Dignitaries attend the funeral of assassinated former Afghan president Burhanuddin Rabbani last month[Reuters]

Afghanistan's intelligence agency says it has thwarted a plot to assassinate Afghan President Hamid Karzai after arresting a bodyguard and five people with alleged links to the Haqqani network and al-Qaeda.

The National Directorate of Security (NDS) on Wednesday told a news conference that the plotters had recruited one of Karzai's bodyguards in order to kill him.

"The Afghan intelligence agency has arrested a group of six people in connection with an assassination plot against the life of the president," Siddiq Siddiqui, interior ministry spokesman, said.

According to the NDS, those arrested were linked to the Haqqani network - one of three Taliban-allied armed groups fighting in Afghanistan.

The United States blamed the Haqqani network for recent attacks launched against the US embassy in Kabul.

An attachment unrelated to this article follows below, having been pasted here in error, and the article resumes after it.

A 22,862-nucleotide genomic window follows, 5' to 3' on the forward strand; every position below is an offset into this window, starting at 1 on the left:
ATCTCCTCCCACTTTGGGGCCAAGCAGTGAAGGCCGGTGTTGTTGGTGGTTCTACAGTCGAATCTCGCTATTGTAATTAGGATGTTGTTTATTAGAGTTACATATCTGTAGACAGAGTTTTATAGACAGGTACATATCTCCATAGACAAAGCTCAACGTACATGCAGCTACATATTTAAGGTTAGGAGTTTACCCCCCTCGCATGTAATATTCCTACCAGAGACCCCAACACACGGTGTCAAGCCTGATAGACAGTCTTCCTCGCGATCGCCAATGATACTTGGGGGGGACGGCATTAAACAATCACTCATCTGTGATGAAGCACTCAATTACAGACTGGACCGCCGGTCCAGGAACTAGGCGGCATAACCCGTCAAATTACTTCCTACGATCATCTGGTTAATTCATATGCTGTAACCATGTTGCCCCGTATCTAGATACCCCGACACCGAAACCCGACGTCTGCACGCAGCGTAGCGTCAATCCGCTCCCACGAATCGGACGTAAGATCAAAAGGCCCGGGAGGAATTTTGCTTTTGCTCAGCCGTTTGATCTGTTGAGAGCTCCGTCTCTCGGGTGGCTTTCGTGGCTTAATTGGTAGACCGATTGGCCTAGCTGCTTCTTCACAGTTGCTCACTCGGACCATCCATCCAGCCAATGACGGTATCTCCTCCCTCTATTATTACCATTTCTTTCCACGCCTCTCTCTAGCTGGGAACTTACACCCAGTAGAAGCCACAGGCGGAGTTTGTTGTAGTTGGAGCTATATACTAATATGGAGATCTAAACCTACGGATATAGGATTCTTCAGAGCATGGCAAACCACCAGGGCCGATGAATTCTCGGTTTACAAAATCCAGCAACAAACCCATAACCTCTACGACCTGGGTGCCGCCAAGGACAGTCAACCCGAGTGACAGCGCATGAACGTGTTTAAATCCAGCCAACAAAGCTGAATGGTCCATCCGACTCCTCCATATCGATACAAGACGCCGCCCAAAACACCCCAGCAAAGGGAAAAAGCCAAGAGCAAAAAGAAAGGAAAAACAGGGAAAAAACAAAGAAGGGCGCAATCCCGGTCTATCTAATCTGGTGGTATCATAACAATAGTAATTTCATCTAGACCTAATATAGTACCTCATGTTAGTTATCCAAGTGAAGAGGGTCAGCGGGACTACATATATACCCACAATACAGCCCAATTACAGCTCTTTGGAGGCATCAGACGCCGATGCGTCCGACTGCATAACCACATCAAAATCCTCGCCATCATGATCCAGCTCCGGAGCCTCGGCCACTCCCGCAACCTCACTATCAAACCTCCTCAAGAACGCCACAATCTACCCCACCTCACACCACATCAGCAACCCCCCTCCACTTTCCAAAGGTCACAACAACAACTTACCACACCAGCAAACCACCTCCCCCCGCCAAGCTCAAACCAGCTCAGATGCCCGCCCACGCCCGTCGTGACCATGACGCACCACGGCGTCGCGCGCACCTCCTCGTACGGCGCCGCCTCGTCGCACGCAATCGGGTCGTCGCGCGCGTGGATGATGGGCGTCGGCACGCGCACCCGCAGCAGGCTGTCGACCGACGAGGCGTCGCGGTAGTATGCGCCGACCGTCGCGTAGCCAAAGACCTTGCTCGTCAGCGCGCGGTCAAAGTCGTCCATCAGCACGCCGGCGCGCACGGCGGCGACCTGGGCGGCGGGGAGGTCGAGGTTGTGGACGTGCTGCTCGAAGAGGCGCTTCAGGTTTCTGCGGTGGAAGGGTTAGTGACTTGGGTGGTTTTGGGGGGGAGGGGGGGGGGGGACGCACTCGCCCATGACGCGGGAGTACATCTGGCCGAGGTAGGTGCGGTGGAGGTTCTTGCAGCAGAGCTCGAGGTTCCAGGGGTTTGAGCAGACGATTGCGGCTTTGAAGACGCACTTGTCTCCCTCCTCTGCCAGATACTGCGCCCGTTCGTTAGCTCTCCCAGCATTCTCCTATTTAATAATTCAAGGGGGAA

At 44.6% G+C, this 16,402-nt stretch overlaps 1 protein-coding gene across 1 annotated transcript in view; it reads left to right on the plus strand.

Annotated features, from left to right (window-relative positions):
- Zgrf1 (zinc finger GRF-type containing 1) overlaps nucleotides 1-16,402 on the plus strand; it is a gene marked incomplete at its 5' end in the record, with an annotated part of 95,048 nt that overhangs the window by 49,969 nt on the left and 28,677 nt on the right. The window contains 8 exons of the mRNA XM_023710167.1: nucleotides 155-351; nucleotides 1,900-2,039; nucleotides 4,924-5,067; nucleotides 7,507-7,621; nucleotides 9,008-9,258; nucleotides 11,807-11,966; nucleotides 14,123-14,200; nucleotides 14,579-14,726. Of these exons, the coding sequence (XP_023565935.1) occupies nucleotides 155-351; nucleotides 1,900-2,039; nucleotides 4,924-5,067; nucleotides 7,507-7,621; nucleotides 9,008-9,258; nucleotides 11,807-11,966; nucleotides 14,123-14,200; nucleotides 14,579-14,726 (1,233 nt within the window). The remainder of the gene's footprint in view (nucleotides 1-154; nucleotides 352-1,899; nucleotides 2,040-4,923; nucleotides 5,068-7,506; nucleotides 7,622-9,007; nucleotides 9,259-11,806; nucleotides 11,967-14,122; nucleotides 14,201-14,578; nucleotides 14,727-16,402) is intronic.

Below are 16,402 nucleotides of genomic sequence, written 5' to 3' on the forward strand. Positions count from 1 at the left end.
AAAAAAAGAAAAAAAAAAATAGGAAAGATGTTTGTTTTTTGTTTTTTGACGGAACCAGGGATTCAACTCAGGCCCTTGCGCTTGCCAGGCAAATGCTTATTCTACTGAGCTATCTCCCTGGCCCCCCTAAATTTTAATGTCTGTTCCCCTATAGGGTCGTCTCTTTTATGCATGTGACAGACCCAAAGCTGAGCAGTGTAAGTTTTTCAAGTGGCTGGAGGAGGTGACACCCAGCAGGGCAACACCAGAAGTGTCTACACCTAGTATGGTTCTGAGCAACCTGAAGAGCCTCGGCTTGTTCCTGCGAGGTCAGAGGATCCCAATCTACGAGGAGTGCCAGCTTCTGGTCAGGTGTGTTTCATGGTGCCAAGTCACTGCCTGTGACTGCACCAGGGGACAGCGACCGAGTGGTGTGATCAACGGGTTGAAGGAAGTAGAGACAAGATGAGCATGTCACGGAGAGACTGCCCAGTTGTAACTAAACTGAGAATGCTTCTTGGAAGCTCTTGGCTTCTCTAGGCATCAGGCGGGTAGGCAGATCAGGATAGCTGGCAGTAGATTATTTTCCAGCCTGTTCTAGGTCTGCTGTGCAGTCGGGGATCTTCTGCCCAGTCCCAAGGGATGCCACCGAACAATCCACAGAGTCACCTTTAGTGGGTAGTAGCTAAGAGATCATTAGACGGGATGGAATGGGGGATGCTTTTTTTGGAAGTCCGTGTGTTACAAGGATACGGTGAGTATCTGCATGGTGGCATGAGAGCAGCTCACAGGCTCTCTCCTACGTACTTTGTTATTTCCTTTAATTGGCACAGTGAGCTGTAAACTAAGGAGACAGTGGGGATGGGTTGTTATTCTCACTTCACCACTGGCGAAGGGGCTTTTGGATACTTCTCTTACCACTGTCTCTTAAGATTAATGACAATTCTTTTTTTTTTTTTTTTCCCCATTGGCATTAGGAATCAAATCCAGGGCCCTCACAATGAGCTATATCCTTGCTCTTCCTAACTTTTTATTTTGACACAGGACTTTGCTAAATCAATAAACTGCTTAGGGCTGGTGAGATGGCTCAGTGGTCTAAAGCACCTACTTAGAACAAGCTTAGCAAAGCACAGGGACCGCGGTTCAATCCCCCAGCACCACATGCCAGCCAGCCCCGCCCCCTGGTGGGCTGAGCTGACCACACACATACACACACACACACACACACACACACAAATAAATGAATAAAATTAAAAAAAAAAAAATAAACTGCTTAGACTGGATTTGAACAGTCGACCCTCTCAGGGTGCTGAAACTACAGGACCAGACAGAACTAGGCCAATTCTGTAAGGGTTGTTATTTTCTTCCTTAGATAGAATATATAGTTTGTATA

The Taliban, opponents of Karzai's government and 140,000 foreign troops stationed in the country, were not available for comment.

String of assassinations

News of the alleged plot to kill Karzai follows a string of assassinations targeting key allies of the president.

On September 20, peace envoy Burhanuddin Rabbani was killed by a suicide bomber at his Kabul home, throwing into turmoil Karzai's strategy for trying to hold peace negotiations with the Taliban.

The Taliban have not claimed responsibility for the attack, but Afghan officials claim it was carried out by a Taliban unit based in Pakistan and have accused Pakistan of refusing to co-operate in the investigation into his death. Islamabad has denied the charge.

Karzai's powerful brother, Ahmad Wali Karzai, was killed by a security guard at his home in the southern city of Kandahar in July.

And senior presidential adviser Jan Mohammad was murdered less than a week later.

Karzai is currently on a visit to India, where he has signed a new strategic partnership deal with New Delhi while trying to reassure Pakistan about the alliance with its historic foe.

Source: Agencies